There are countless ways of writing your values. Start with a few that resonate with you that reflect how you expect others to behave in your company where these core behaviours will contribute to your long term vision for your company.

Once you have a set of values that you are comfortable with, we suggest you review them from time to time. You will find that the descriptions you use will improve in clarity and understanding with each revision. Publishing a refreshed version from time to time will also keep this aspect of your business plan top-of-mind and relevant for all employees.

Thanks for listening. Please let us know if you have any questions about the Values section of your business plan.

Today, I want talk about some of the things that keep business owners awake at night.

Let me start by relaying a story I heard a number of years ago from Peter Schutz, the former CEO of Porsche, the German car manufacturer. He told this story to me and a group of CEO’s a number of years ago.

The allies were flying supplies into war torn German airports immediately after the WWII. The weather was abysmal, near zero visibility. The ground crew was able to guide the pilots onto the runway through their crude radar equipment. It required constant communication from the tower to the pilots. Coincidentally they were part of a study and were being monitored for heart rates. As long as the ground crew kept constant and steady contact with the pilots, about the plane’s coordinates, every 10 seconds or so, the pilots remained perfectly calm.

However, if the radio went silent for even the smallest extra delay, the heart rates rose rapidly to extreme levels; a clear indication that when communication stops, or is ineffective and sporadic, trust plummets and stress increases.

How effective are you at communicating the company coordinates to your staff so they can safely land your plane, while remaining calm and under control?

For many CEO’s , the relentless challenge of communicating effectively with employees, business partners, and financial investors is high on their list of stress factors.

How can you improve the communication and trust in your company without spending unproductive time in meetings?

A good place to start is your business plan.

Your narrative business plan is the foundation for effective communication. It provides context and a reference point that allows you to be clear and consistent so others understand your business and how they can contribute to its success.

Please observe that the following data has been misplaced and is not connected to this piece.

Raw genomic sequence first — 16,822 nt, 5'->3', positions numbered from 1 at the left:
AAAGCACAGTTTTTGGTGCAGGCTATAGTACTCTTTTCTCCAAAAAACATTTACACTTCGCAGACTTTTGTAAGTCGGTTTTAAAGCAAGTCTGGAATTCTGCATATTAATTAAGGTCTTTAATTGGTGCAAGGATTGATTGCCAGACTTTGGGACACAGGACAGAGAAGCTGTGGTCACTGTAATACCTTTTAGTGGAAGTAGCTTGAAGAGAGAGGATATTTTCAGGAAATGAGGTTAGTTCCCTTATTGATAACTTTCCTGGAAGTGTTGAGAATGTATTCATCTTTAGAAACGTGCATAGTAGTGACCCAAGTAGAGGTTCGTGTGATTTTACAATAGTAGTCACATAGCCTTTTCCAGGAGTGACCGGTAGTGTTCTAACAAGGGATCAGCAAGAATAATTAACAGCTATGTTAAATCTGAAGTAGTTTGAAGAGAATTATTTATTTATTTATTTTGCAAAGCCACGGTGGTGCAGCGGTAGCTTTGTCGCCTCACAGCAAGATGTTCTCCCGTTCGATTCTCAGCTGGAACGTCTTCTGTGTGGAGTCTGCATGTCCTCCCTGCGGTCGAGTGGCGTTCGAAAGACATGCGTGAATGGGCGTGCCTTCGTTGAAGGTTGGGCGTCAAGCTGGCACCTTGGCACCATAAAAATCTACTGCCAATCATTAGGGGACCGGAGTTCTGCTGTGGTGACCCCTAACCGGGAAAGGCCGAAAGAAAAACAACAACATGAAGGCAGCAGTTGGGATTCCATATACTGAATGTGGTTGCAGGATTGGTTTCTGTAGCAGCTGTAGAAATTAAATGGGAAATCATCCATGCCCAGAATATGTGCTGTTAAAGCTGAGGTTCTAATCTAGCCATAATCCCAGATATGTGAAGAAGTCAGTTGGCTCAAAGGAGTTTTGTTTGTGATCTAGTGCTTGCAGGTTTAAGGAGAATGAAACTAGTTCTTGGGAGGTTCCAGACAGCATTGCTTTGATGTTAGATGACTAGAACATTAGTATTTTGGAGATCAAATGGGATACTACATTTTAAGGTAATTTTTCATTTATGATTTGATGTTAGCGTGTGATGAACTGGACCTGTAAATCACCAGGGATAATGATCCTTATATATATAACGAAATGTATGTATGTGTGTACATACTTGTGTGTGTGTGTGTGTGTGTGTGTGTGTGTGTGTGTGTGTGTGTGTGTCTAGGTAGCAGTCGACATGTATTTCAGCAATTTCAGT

When your business plan is fully written down and shared, it touches all parts of the organization- marketing, sales, customer service, and finance and helps all employees understand where they fit in and how they can contribute

Revenue without profit is a dangerous thing.

Every business plan has financial targets in the Goals section. How do you feel about sharing financial information? Many business owners are concerned about sharing their financial goals with their employees.  A common refrain we hear – “If my employees know how much money the company makes they will expect more. I’ll have a line up at my door of staff looking for a raise.”

My view is that withholding relevant parts of a business plan from employees blocks the communication, and adds to the mistrust.

Lower trust affects the company culture in a negative way, which can be seen in employee behaviour such as absenteeism, higher turnover, dissatisfaction with compensation, and overall lower performance.

Employees want to work for a profitable company. Companies that consistently make money offer job security. Employees can plan their future, buy a house, a car, save for children’s education.

So employees like to know how the company is doing, and equally importantly, they want to know how they can contribute to that success, and therefore, their own future success.

Sharing financial information with employees brings with it a responsibility to educate employees about business fundamentals. For example, employees may not understand what happens to company profits – the need to pay down debt, for capital investment in growth, dividends for shareholder investors, and increased benefits for them. (If we do really well bonus money for the employees.)

This isn’t difficult to do, and only takes a few minutes at a meeting or even in a memo

Let’s talk a bit more about trust.

Trust in a company can be a very powerful force. When I think of trust, I am reminded of a high school physics lesson. Newton’s 3rd Law of Motion: “For every action there is an equal and opposite reaction”. This holds true for trust. In order to get trust we need to give trust, to be trusting.

If you find that sharing financial information with employees is well out of your comfort zone, and preventing you from openly sharing your business plans, you can present your company goals in other terms, such as, increasing our market share from x to y, or expanding our customer base, number of units sold, or any other metric that reflects financial success in your business

The challenge with this approach is that it can be more difficult to connect the relationship between the top line revenue goal and bottom line profit goals. Employees who are striving to reach the revenue goals without the counterbalance of profitability will not have as strong a commitment to cost control

If revenue and profits are clearly connected in their minds,  their contribution to creative, cost effective,  action plans and other day- to-day problem solving goes way up.

I encourage you to see your business plan as your most important and useful communication tool in engaging your employees and your business partners. Update it regularly and share it frequently and openly with anyone who has a stake in your company’s success.

You will sleep better.

Thanks for listening.